Stories of CHamorro Women with Northern Marianas Humanities Council
by Sydney Boyd, Humanities in American Life project manager
When Kayle Tydingco asked her grandmother if she could interview her as part of a research project for her thesis about CHamorro women and culture, her grandmother said “Sure, but my life isn’t interesting—no one’s going to read it.”
Tydingco is CHamorro Japanese, and although she was raised in a CHamorro household, she often felt disconnected from the culture. This feeling inspired a thesis project involving first-person interviews, historical texts, and archival work that culminated in a series of short stories. Tydingco delved into her process of discovery in a conversation titled “Tiningo’ Famalåo’an: Oral Histories and Non-fiction Stories of CHamorro Women” on October 23, 2020, as part of Northern Marianas Humanities Council’s Humanities Fridays series.
Tydingco said she realized she didn’t know who her grandmother was independent of her familial connection, and she set out to uncover the stories of so-called “ordinary” women. Through the lens of intersectionality, a concept conceived by Kimberlé Crenshaw that understands social constructs like race and gender overlap in systems of discrimination, Tydingco narrowed her scope to women who were of CHamorro descent born between 1940 and 1945 and focused on family, education, and occupation. She settled on CHamorro values, US colonization, and Catholicism as three essential points of intersectionality that determined agency and influenced the choices these women made.
“I use the term Tiningo’ Famalåo’an to refer to the knowledge shared by the CHamorro women interviewees,” Tydingco said. “This cultural repository, Tiningo’ Famalåo’an, stems from cultural values, gender roles, and behaviors.”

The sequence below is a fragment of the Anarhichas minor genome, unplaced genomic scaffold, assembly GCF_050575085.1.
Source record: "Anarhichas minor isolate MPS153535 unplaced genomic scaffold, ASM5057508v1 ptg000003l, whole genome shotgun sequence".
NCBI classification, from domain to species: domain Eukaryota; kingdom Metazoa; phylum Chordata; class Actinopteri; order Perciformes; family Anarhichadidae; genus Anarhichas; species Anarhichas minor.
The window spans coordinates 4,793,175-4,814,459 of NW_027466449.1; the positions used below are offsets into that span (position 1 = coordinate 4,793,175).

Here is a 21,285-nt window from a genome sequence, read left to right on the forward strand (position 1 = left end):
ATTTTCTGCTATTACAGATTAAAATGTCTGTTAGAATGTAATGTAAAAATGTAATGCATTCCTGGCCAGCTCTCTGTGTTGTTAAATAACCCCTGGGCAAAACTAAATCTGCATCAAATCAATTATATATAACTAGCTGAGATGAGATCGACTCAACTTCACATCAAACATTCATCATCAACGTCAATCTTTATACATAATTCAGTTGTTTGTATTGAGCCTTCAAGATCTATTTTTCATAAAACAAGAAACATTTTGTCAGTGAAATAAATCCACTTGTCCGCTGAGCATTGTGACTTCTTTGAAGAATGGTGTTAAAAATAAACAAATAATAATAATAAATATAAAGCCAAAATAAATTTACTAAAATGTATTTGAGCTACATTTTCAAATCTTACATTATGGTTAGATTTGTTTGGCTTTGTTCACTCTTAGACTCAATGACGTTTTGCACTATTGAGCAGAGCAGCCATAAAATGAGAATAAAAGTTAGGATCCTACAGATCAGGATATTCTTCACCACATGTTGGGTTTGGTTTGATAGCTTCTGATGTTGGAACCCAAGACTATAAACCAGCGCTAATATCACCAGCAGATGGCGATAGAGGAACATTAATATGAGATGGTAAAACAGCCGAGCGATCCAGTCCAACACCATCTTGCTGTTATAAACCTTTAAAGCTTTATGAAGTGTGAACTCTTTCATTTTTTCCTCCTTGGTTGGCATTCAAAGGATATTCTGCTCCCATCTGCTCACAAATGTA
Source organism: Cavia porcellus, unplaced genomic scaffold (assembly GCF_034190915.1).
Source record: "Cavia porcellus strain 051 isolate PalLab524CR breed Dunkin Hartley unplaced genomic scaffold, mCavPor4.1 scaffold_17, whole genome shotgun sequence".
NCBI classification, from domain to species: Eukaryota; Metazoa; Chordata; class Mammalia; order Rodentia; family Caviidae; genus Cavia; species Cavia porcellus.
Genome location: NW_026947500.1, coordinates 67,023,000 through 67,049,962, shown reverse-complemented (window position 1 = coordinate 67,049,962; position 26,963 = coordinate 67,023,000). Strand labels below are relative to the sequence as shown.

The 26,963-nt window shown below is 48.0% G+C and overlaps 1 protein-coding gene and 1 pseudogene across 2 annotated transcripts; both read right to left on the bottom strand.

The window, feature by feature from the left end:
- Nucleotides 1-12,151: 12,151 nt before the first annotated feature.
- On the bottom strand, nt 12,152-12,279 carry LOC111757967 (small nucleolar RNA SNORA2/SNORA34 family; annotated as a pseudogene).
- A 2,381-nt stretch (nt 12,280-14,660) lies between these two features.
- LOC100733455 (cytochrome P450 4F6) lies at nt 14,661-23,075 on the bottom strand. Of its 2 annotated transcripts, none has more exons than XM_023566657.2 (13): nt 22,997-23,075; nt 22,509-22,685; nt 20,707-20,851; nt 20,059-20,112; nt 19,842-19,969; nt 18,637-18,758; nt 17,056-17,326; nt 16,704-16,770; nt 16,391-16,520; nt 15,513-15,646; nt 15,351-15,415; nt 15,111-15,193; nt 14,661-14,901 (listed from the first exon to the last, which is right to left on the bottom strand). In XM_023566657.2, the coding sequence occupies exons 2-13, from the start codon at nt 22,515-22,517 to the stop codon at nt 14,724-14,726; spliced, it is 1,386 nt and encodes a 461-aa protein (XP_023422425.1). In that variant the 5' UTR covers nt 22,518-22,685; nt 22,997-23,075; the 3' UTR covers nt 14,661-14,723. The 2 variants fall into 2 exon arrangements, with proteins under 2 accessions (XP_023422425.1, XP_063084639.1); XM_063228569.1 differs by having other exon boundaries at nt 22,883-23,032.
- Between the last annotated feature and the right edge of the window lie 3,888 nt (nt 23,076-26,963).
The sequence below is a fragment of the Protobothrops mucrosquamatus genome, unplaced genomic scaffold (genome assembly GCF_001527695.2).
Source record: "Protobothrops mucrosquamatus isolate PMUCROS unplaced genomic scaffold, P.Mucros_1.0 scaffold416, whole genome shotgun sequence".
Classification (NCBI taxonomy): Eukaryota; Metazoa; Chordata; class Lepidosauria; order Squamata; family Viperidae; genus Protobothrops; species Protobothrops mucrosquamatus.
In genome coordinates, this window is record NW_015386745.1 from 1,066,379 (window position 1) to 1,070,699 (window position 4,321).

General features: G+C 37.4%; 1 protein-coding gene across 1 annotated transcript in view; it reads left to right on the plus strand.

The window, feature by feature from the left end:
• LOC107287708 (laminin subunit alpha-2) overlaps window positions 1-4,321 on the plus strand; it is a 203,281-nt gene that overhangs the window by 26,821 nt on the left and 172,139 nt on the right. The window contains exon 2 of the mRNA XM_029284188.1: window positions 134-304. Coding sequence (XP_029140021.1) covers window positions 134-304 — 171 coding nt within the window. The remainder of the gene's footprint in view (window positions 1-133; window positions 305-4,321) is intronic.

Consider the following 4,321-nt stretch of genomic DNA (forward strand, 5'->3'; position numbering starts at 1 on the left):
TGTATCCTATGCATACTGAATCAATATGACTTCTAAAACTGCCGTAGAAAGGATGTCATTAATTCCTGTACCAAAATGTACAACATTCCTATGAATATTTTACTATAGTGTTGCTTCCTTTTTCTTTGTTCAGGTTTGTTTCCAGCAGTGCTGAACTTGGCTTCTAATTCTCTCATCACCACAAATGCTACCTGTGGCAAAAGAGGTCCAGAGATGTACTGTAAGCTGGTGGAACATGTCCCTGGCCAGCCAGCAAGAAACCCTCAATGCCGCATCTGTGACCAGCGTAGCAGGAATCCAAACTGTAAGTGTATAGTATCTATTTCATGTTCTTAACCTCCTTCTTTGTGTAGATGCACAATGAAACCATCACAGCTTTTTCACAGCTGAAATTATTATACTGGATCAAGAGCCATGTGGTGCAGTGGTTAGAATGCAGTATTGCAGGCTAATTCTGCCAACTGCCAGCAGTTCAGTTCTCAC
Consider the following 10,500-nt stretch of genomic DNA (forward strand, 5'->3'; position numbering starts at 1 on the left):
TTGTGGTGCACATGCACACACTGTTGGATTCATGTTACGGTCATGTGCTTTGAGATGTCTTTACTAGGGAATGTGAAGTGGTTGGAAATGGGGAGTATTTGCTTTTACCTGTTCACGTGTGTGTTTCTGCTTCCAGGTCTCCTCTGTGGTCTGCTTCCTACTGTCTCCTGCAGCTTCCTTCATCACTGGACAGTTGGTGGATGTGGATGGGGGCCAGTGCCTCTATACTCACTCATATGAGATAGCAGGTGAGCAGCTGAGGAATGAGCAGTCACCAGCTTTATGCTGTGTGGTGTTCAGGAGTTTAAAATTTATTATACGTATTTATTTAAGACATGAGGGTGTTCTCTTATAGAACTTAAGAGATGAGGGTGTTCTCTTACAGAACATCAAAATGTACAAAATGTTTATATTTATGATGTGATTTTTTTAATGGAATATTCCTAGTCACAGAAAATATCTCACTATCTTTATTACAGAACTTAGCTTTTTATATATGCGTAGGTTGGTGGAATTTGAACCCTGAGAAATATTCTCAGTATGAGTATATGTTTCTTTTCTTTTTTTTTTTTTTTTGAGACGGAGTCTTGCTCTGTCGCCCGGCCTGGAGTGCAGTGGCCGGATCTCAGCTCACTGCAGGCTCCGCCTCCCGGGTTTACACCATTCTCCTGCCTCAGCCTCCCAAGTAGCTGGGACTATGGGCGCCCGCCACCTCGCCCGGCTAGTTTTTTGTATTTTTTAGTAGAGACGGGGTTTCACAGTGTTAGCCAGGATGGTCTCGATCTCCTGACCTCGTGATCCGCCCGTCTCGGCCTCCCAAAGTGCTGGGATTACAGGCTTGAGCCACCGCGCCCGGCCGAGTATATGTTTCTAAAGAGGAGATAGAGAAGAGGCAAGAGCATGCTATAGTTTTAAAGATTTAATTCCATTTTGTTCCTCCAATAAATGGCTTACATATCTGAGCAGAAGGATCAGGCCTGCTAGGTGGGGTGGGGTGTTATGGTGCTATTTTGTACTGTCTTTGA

Through her interviews, Tydingco identified three main themes that ran through each woman’s story: courtship chaperones, economic need, and upward mobility. Courtship chaperones, people who accompanied unmarried couples on dates, were often younger siblings, Tydingco learned, and at the time these women were starting families, the idea of “women’s work” was expanding from being a housewife to entering the workforce while still acting as primary caretakers at home.
One of her interviewees talked about how full-time work was important to buy a home, furniture, a car, and afford tuition for Catholic school, among so many other things to support the family.
“There’s bills everywhere, so there was no question. Everybody in the family worked, my sister worked, so the only thing is that my mom didn’t work because after she got married and she started having children—it was the old days you become a housewife, but not in our time anymore. The time has changed,” Tydingco quoted.
Tydingco took these interviews and transformed them into a short story collection titled CHamorro Women in the Driver’s Seat: Steering & Storytelling. Each chapter corresponds with one of the through-running themes that Tydingco discovered. The first chapter, “Håfa na klasen palao’ian hao?” which translates as “What kind of woman are you?” explores what type of wife a woman is supposed to be; the second, “Tighten your Belt,” is about finding a balance between economic and personal growth; the last chapter, “Che’cho Låhi and Che’cho Famålao’an: Rosita’s CHamorro Fairytale” tells a story about love and gender performance in CHamorro contexts.
After reading an excerpt from her last chapter, Tydingco ended with a call to action.
“I encourage everyone to record stories,” Tydingco said. “COVID has taught us that we never know how much time we’re going to have, what better way to spend your time than record stories of people in your life?”
This post is part of “Humanities in American Life,” an initiative to increase awareness of the importance and use of the humanities in everyday American life.
Photo Credit: Kayle Tydingco and Northern Marianas Humanities Council